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Do you want it good or fast? Prioritizing Time-to-Value over Requirements

I have a background in software product development, iterative “methodologies”, and the sort of fast-twitch life cycle that characterizes entrepreneurial startups, high-growing businesses, and “lean” process improvement projects. Unfortunately, this style is also favored by departmental developer wannabes, sloppy coders, and impatient Gen-Y newbies that want to apply a consumer products mentality to corporate IT.

<aside>Yes, I’m throwing a bit of a challenge out with that last statement. I understand that as the demographics of my IT team changes, management style must change as well. However, notwithstanding CIO Magazine’s recent deluge of articles urging oldies like me to “get with it”, and embrace Web 2.0 flexibility, there are certain immutable facts that fly in the face of the recent college graduates urged to apply social networking, text messaging, and torrent-enabled IP sharing to the 9-to-5 grind … but I’ll save that for a later post … </aside>

The real challenge is understanding how to introduce this new and different way of thinking (about projects and project delivery) into an environment rooted in audits and controls, waterfall methodologies, and tightly integrated ERP. Nothing wrong with any of these – in fact, for work in and around your run-the-business systems, there’s nothing more comforting than the rigor of requirements, testing, and a controlled promotion process.

Still, many organizations focus on the wrong legs of the Iron Triangle. Let’s assume that budget, if not absolutely fixed, is at least severely constrained (again, we’re not talking about a fast growth company that has money to burn). At this point, the typical IT department – laboring under the twin misconceptions that the customer is always right, and the business understands the difference between wants and needs – dutifully captures all requirements, and work commences until there is nothing left to do. With budget and requirements “fixed”, time is the variable, and projects go on for months.

I don’t mean to sound cynical – sometimes it’s not a question of kitchen sink requirements (as in, “everything but the …”). Feature creep can also set in when folks want to develop code to test for every scenario or use-case. Even something as simple as adding type codes for a given transaction; believing in the power of metrics, folks will come up with a descriptor for every conceivable exception – regardless of the frequency or relevance.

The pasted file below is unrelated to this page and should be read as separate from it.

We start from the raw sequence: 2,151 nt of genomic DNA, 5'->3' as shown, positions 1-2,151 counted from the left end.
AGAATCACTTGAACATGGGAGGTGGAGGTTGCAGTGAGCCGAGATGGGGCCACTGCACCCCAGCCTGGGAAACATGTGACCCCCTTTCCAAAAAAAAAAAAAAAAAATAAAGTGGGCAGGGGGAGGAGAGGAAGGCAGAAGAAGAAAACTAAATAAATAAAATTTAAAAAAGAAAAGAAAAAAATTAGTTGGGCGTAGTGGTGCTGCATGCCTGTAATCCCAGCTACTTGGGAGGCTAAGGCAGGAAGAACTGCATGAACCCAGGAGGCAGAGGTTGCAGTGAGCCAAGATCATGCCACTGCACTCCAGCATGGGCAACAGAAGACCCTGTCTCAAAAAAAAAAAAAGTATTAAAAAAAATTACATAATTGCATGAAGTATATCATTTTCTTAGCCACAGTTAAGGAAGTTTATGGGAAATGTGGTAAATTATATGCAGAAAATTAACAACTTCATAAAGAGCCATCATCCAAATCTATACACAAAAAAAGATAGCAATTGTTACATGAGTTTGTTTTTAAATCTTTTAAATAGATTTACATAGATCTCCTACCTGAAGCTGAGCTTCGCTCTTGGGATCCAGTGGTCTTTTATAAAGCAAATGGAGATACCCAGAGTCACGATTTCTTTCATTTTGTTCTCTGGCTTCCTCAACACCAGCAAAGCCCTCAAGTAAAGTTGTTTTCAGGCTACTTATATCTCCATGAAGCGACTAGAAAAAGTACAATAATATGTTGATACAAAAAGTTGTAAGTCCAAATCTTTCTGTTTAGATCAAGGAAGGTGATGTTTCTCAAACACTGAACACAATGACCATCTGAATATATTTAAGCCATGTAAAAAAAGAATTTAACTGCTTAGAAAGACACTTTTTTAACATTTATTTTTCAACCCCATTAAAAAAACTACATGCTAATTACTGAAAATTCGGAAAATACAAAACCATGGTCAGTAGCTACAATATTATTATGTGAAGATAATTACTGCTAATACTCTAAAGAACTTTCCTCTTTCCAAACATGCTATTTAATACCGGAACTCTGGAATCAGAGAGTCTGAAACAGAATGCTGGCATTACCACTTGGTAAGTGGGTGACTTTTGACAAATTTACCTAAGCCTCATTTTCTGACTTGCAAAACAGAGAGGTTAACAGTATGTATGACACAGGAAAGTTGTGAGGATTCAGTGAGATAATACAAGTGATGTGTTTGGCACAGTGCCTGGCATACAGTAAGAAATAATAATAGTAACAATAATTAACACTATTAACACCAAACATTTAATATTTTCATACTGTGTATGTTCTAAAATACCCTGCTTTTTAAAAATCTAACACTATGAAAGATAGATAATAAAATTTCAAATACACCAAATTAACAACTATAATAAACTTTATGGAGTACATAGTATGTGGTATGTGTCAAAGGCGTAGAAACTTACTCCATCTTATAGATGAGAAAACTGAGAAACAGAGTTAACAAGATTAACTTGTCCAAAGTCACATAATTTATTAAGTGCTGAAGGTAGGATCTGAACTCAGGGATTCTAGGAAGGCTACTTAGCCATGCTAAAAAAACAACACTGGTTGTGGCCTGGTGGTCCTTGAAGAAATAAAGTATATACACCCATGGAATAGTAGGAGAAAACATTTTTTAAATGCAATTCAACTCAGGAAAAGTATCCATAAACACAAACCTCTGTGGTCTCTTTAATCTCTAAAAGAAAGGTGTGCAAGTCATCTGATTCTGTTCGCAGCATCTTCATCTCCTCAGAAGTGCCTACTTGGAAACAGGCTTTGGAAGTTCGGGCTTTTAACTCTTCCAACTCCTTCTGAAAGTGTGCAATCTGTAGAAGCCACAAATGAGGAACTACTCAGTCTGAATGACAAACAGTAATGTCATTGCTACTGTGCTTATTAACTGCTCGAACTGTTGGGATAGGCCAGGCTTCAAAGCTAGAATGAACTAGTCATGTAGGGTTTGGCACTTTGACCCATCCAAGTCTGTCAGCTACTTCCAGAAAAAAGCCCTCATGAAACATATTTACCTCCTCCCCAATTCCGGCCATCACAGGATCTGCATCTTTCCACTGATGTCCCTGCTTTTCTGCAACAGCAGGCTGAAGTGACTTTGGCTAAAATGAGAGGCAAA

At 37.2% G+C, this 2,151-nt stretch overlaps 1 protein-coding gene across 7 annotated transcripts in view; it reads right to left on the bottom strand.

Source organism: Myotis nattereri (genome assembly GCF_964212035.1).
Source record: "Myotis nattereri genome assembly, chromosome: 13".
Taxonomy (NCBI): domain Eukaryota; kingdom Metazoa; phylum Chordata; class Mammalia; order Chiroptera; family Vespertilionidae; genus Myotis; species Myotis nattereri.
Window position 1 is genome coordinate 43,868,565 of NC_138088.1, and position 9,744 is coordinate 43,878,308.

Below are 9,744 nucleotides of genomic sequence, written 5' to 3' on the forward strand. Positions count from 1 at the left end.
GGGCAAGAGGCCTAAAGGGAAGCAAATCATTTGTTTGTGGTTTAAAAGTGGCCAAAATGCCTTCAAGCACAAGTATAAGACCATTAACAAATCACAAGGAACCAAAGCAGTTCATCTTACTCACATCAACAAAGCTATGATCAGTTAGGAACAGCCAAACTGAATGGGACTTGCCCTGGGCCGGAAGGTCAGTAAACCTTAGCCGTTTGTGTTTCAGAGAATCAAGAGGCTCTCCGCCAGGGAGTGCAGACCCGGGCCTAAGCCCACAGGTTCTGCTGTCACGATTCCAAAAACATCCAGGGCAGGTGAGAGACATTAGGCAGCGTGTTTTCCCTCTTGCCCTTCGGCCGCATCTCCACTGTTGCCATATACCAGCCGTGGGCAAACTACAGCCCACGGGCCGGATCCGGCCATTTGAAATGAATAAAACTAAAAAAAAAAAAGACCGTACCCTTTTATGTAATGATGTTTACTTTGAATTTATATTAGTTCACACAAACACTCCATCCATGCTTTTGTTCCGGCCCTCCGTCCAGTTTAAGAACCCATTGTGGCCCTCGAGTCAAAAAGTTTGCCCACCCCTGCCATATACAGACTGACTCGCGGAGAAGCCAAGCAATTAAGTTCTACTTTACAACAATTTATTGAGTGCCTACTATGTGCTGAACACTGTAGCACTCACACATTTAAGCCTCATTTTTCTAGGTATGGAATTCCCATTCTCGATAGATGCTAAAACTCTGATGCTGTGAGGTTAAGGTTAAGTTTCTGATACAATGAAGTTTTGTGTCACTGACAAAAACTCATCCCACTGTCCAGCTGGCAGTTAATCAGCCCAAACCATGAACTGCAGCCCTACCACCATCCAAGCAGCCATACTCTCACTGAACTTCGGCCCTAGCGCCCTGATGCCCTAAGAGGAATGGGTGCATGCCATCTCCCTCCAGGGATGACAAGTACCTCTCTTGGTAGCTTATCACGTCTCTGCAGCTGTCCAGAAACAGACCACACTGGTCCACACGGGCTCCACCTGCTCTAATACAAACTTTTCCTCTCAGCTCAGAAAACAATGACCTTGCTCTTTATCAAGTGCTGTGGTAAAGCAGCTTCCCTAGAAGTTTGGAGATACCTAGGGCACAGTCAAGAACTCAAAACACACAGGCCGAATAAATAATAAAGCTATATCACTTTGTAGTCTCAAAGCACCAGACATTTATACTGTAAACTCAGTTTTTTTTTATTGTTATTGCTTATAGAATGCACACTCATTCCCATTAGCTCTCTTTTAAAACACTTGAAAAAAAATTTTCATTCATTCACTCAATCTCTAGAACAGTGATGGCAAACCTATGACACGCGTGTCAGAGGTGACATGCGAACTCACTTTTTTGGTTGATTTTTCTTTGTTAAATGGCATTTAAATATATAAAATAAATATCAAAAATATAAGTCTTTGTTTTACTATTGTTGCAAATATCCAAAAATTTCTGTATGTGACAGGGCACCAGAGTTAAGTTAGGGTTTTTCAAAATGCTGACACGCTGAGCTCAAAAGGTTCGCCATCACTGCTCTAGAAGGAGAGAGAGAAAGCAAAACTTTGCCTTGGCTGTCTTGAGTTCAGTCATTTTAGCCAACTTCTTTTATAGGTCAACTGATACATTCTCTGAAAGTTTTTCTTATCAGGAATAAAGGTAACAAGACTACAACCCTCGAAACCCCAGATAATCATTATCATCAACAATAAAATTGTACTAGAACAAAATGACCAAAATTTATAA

I think the biggest difference between these organizations and their iterative brethren – startups, fast-growth, and “lean” organizations – is a focus on time to value. Established companies have predictable sales cycles, quarterly statements, and six month planning horizons; it’s not about speed, it’s about getting it right.

Established companies start to struggle with time to value when their environment changes. This is when a subtle change in project management style can go a long way towards liberating the locked-in value of these powerful organizations. Focus on that third leg of the triangle, and learn how to manage a project to a date. I have to be done in 60 days – what can I get done in that much time?

Sometimes this leads to a counter-intuitive decision. For example, a make-to-stock company may have established a Microsoft standard for desktop systems, but a new line of custom engineered, make-to-order products may need to hire in a team of Macintosh-wielding product designers that must be productive on Day 1. In the long run, I may need to replace their new workstations, but I’m certainly not going to slow down the launch of a profitable new line while my standards team goes through a lengthy RFP and vetting process.

Another common mistake – or maybe a defensive mechanism for those well-grounded in the status quo. Sometimes people “give up” on the idea of getting projects done in a short amount of time – “nothing happens quickly here”. I maintain that we give up on the idea of getting it done quickly, because we’re not giving up on the demand for 100% requirements. If we insist that the work must be done in 60 days, we will have to give up some of the nice-to-haves.

This is the big change management challenge before us – prioritize time to value over requirements, and focus on the 20% of the work that will deliver 80% of the value.

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